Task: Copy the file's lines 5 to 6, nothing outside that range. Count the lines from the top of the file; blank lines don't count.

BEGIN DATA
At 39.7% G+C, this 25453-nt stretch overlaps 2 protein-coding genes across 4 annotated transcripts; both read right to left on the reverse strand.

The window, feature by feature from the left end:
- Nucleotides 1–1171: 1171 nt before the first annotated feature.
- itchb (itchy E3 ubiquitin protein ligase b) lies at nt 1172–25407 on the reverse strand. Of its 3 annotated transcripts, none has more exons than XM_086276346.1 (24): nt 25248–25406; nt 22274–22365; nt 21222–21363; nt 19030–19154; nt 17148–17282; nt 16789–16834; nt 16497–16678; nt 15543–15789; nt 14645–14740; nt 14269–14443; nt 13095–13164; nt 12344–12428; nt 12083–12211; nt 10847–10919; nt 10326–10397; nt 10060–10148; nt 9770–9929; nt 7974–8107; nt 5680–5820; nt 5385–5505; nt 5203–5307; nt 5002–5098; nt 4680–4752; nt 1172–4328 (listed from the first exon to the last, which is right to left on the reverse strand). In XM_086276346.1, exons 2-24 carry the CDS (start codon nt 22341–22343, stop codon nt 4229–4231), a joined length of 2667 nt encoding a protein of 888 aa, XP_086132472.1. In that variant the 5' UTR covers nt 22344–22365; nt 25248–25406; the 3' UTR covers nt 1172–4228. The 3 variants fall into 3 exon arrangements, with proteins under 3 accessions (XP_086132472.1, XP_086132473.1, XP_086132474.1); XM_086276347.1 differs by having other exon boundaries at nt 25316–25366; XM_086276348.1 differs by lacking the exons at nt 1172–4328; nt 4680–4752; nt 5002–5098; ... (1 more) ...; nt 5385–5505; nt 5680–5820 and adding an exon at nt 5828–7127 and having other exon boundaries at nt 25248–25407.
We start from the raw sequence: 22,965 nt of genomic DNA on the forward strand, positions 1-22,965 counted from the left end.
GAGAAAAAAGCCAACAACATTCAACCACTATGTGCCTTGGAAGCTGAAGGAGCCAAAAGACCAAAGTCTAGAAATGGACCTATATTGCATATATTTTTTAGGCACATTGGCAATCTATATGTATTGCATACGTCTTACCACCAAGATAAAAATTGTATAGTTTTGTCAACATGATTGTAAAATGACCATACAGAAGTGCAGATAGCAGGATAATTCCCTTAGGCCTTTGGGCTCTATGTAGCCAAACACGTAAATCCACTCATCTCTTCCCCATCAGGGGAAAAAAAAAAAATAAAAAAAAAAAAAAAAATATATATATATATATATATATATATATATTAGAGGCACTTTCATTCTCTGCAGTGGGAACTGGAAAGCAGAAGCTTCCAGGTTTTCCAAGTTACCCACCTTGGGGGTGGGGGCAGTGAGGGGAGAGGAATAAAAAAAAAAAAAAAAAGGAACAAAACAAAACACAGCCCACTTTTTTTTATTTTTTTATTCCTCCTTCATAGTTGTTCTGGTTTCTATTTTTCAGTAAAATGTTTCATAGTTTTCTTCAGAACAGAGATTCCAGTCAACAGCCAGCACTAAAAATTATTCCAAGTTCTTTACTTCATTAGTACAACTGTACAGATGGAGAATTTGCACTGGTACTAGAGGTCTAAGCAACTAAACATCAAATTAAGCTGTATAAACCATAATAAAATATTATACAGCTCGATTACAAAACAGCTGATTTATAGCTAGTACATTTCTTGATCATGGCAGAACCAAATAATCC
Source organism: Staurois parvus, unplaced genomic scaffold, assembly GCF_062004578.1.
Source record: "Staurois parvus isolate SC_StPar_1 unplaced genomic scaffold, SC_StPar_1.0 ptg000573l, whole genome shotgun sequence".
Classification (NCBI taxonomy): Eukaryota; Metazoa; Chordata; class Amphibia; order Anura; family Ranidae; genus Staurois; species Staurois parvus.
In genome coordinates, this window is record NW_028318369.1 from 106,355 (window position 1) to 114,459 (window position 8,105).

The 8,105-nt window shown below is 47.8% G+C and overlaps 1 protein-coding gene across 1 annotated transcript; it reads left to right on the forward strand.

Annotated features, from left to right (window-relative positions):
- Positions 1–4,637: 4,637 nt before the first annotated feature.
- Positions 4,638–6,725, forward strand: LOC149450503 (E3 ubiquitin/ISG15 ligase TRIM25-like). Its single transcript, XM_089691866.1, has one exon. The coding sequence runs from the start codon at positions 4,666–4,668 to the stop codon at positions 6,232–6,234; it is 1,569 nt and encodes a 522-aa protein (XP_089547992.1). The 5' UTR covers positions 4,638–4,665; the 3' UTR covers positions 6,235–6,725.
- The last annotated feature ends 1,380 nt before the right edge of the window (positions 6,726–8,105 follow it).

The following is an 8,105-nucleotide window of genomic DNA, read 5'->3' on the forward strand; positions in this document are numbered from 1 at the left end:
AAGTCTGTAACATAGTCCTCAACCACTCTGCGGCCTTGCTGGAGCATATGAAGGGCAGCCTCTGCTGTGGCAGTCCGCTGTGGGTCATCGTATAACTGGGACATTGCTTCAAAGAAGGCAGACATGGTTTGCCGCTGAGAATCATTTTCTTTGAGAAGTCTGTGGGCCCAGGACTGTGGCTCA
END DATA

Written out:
We start from the raw sequence: 22,965 nt of genomic DNA on the forward strand, positions 1-22,965 counted from the left end.
GAGAAAAAAGCCAACAACATTCAACCACTATGTGCCTTGGAAGCTGAAGGAGCCAAAAGACCAAAGTCTAGAAATGGACCTATATTGCATATATTTTTTAGGCACATTGGCAATCTATATGTATTGCATACGTCTTACCACCAAGATAAAAATTGTATAGTTTTGTCAACATGATTGTAAAATGACCATACAGAAGTGCAGATAGCAGGATAATTCCCTTAGGCCTTTGGGCTCTATGTAGCCAAACACGTAAATCCACTCATCTCTTCCCCATCAGGGGAAAAAAAAAAAATAAAAAAAAAAAAAAAAATATATATATATATATATATATATATATATTAGAGGCACTTTCATTCTCTGCAGTGGGAACTGGAAAGCAGAAGCTTCCAGGTTTTCCAAGTTACCCACCTTGGGGGTGGGGGCAGTGAGGGGAGAGGAATAAAAAAAAAAAAAAAAAGGAACAAAACAAAACACAGCCCACTTTTTTTTATTTTTTTATTCCTCCTTCATAGTTGTTCTGGTTTCTATTTTTCAGTAAAATGTTTCATAGTTTTCTTCAGAACAGAGATTCCAGTCAACAGCCAGCACTAAAAATTATTCCAAGTTCTTTACTTCATTAGTACAACTGTACAGATGGAGAATTTGCACTGGTACTAGAGGTCTAAGCAACTAAACATCAAATTAAGCTGTATAAACCATAATAAAATATTATACAGCTCGATTACAAAACAGCTGATTTATAGCTAGTACATTTCTTGATCATGGCAGAACCAAATAATCC